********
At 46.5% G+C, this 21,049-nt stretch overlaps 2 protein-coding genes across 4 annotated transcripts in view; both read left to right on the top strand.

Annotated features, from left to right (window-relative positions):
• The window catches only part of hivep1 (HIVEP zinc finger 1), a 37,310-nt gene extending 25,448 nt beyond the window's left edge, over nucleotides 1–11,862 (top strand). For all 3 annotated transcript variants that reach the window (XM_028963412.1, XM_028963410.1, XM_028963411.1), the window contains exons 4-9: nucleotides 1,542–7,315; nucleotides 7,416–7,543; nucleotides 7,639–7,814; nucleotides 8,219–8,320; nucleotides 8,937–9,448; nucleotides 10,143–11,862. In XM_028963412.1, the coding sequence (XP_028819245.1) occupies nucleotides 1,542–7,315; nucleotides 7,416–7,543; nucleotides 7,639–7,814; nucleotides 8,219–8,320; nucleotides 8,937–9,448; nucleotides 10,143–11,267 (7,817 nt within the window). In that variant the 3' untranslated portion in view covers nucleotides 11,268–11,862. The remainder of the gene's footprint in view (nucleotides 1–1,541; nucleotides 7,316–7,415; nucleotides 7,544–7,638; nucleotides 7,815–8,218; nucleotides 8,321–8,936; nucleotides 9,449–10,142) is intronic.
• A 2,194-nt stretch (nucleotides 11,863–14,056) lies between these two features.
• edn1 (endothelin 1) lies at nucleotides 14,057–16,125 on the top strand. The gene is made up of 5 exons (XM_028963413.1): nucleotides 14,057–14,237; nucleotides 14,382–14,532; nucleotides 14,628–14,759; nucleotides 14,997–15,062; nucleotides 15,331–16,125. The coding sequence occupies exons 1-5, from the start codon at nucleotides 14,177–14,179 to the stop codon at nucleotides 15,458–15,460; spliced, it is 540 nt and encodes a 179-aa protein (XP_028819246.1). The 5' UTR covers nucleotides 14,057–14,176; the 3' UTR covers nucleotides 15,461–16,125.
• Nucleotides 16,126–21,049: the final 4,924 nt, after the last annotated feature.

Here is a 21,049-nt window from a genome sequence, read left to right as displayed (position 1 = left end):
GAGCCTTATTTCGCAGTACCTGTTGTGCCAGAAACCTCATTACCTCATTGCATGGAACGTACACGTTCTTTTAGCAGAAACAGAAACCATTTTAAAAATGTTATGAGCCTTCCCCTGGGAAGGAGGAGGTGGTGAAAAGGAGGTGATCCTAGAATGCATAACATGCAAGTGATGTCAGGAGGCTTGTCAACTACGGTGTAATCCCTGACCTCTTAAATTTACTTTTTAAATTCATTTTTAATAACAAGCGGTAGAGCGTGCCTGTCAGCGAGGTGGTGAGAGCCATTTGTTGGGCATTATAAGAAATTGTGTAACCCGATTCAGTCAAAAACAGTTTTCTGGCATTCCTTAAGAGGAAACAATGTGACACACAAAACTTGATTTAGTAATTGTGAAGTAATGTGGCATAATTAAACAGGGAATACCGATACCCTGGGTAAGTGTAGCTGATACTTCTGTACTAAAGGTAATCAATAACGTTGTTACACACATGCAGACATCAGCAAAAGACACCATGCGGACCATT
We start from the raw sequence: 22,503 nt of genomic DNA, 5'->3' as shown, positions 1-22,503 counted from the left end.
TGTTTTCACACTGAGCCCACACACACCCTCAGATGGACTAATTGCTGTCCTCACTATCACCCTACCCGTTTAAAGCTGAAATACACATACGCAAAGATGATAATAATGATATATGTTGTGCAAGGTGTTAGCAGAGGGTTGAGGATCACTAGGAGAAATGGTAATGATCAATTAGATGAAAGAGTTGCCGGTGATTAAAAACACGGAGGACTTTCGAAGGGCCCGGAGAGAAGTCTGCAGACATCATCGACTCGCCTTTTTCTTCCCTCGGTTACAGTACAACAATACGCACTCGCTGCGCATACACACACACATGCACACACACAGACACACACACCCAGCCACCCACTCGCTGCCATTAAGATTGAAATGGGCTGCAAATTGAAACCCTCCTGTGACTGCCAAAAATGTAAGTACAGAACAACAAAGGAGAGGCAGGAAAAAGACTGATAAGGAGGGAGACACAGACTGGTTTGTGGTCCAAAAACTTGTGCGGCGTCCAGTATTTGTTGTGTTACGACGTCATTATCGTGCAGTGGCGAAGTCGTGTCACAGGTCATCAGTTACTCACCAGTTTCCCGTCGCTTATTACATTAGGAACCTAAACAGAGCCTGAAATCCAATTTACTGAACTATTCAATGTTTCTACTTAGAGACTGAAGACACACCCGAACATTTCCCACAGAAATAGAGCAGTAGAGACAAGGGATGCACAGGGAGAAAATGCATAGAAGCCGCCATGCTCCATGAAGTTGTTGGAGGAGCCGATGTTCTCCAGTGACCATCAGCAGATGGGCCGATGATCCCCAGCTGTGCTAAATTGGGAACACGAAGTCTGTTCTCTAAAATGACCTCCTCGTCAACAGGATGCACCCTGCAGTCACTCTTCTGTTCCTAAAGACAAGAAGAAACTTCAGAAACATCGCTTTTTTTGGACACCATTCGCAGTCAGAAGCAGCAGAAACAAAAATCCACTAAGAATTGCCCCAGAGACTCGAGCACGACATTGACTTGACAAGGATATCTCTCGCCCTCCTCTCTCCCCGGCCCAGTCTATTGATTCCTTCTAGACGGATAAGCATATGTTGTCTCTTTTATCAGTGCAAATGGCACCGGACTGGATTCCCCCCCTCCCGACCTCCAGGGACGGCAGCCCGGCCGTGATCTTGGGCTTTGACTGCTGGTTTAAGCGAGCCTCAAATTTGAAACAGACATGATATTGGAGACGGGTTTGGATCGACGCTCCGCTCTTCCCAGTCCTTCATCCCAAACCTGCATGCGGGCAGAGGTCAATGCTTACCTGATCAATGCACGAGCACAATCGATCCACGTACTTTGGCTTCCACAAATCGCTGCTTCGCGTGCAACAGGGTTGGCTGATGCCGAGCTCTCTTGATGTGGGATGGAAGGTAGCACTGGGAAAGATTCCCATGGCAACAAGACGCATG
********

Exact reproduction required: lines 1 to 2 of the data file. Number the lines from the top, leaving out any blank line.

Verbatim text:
At 46.5% G+C, this 21,049-nt stretch overlaps 2 protein-coding genes across 4 annotated transcripts in view; both read left to right on the top strand.

Annotated features, from left to right (window-relative positions):